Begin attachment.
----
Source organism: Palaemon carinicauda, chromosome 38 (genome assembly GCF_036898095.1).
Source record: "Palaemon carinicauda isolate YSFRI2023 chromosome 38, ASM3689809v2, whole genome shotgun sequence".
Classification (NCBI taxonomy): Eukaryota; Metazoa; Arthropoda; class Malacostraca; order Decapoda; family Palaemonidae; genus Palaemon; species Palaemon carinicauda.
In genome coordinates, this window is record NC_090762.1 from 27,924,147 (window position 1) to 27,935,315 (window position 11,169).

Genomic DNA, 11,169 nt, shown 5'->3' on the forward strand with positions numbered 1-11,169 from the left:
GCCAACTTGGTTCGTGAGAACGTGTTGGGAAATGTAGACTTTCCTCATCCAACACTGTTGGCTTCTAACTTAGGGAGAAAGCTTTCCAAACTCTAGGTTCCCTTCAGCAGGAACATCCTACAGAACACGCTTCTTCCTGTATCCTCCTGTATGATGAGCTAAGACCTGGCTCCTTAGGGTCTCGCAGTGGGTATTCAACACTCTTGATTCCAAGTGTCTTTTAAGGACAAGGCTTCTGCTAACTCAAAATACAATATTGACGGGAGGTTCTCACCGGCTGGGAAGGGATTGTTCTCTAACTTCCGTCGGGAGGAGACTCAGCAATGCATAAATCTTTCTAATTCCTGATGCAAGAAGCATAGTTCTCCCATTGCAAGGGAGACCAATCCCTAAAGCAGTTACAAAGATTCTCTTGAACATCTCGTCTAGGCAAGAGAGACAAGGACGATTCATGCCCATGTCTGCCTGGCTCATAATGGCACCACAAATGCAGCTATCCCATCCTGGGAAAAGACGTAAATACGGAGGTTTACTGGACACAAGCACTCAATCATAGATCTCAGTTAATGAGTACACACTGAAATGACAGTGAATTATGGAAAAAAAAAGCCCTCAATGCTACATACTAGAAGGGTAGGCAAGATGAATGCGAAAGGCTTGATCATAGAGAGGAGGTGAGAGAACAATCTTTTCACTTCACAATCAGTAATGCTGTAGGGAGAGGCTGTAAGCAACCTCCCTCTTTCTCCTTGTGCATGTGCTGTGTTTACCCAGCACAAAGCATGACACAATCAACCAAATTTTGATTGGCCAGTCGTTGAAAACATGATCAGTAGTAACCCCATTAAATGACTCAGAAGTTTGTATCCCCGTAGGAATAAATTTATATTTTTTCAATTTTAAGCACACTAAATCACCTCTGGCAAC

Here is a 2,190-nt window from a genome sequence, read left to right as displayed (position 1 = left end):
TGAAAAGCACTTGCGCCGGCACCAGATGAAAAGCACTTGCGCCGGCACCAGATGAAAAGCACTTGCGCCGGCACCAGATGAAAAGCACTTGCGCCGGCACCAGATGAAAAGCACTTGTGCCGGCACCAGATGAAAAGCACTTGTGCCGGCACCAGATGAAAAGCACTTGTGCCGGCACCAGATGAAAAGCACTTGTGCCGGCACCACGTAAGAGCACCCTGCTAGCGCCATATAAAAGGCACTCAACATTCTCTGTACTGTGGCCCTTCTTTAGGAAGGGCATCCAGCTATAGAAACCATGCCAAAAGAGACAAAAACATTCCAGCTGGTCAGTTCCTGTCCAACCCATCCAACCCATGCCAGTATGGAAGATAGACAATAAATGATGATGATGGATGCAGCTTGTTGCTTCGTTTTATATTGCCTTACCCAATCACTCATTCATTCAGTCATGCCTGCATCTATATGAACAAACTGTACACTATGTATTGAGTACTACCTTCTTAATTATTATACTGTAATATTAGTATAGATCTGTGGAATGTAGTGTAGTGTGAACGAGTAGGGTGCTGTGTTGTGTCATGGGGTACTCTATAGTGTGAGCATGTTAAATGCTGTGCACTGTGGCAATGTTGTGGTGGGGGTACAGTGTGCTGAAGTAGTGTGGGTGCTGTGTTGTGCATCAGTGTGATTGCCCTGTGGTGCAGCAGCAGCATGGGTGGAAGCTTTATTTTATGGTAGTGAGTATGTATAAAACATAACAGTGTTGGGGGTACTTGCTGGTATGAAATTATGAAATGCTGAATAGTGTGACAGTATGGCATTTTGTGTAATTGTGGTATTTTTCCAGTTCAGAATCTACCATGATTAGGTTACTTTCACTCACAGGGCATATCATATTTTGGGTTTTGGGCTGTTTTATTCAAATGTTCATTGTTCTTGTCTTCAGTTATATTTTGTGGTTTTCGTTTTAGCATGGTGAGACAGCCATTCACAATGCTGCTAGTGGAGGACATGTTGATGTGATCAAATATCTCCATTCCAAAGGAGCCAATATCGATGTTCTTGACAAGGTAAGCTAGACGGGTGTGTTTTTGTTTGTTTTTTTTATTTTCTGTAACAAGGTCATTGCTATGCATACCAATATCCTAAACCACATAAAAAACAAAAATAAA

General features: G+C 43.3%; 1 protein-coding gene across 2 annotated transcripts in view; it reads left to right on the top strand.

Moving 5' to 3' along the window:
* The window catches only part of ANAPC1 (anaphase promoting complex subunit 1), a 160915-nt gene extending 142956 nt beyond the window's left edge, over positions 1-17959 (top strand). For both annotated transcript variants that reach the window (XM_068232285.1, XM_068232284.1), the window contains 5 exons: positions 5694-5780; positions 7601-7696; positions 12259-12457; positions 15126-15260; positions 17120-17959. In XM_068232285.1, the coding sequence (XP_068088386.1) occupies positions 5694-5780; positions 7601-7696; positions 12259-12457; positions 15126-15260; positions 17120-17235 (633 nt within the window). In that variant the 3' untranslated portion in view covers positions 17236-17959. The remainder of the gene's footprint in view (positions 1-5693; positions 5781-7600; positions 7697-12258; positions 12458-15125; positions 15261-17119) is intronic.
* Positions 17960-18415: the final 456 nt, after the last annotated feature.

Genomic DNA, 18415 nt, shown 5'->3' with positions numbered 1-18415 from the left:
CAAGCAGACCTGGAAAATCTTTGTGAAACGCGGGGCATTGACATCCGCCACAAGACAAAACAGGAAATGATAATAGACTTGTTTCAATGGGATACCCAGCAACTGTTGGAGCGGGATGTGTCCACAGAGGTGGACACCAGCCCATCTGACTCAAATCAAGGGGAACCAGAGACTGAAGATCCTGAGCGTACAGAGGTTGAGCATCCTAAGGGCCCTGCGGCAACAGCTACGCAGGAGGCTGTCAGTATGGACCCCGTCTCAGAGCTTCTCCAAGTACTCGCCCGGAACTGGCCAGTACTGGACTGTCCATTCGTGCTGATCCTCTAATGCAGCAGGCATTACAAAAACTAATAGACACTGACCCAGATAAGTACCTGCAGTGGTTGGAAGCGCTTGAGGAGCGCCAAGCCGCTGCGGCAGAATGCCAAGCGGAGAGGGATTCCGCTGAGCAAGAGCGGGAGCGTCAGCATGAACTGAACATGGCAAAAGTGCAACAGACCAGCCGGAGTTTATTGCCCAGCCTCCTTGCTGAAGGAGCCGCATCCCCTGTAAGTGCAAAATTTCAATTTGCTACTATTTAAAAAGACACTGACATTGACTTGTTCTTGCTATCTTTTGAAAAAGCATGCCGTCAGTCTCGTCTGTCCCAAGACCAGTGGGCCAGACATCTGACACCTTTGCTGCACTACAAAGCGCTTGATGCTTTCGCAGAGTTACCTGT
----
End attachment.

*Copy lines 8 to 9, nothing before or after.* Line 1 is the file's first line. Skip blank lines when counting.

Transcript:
TGAAAAGCACTTGCGCCGGCACCAGATGAAAAGCACTTGCGCCGGCACCAGATGAAAAGCACTTGCGCCGGCACCAGATGAAAAGCACTTGCGCCGGCACCAGATGAAAAGCACTTGTGCCGGCACCAGATGAAAAGCACTTGTGCCGGCACCAGATGAAAAGCACTTGTGCCGGCACCAGATGAAAAGCACTTGTGCCGGCACCACGTAAGAGCACCCTGCTAGCGCCATATAAAAGGCACTCAACATTCTCTGTACTGTGGCCCTTCTTTAGGAAGGGCATCCAGCTATAGAAACCATGCCAAAAGAGACAAAAACATTCCAGCTGGTCAGTTCCTGTCCAACCCATCCAACCCATGCCAGTATGGAAGATAGACAATAAATGATGATGATGGATGCAGCTTGTTGCTTCGTTTTATATTGCCTTACCCAATCACTCATTCATTCAGTCATGCCTGCATCTATATGAACAAACTGTACACTATGTATTGAGTACTACCTTCTTAATTATTATACTGTAATATTAGTATAGATCTGTGGAATGTAGTGTAGTGTGAACGAGTAGGGTGCTGTGTTGTGTCATGGGGTACTCTATAGTGTGAGCATGTTAAATGCTGTGCACTGTGGCAATGTTGTGGTGGGGGTACAGTGTGCTGAAGTAGTGTGGGTGCTGTGTTGTGCATCAGTGTGATTGCCCTGTGGTGCAGCAGCAGCATGGGTGGAAGCTTTATTTTATGGTAGTGAGTATGTATAAAACATAACAGTGTTGGGGGTACTTGCTGGTATGAAATTATGAAATGCTGAATAGTGTGACAGTATGGCATTTTGTGTAATTGTGGTATTTTTCCAGTTCAGAATCTACCATGATTAGGTTACTTTCACTCACAGGGCATATCATATTTTGGGTTTTGGGCTGTTTTATTCAAATGTTCATTGTTCTTGTCTTCAGTTATATTTTGTGGTTTTCGTTTTAGCATGGTGAGACAGCCATTCACAATGCTGCTAGTGGAGGACATGTTGATGTGATCAAATATCTCCATTCCAAAGGAGCCAATATCGATGTTCTTGACAAGGTAAGCTAGACGGGTGTGTTTTTGTTTGTTTTTTTTATTTTCTGTAACAAGGTCATTGCTATGCATACCAATATCCTAAACCACATAAAAAACAAAAATAAA

General features: G+C 43.3%; 1 protein-coding gene across 2 annotated transcripts in view; it reads left to right on the top strand.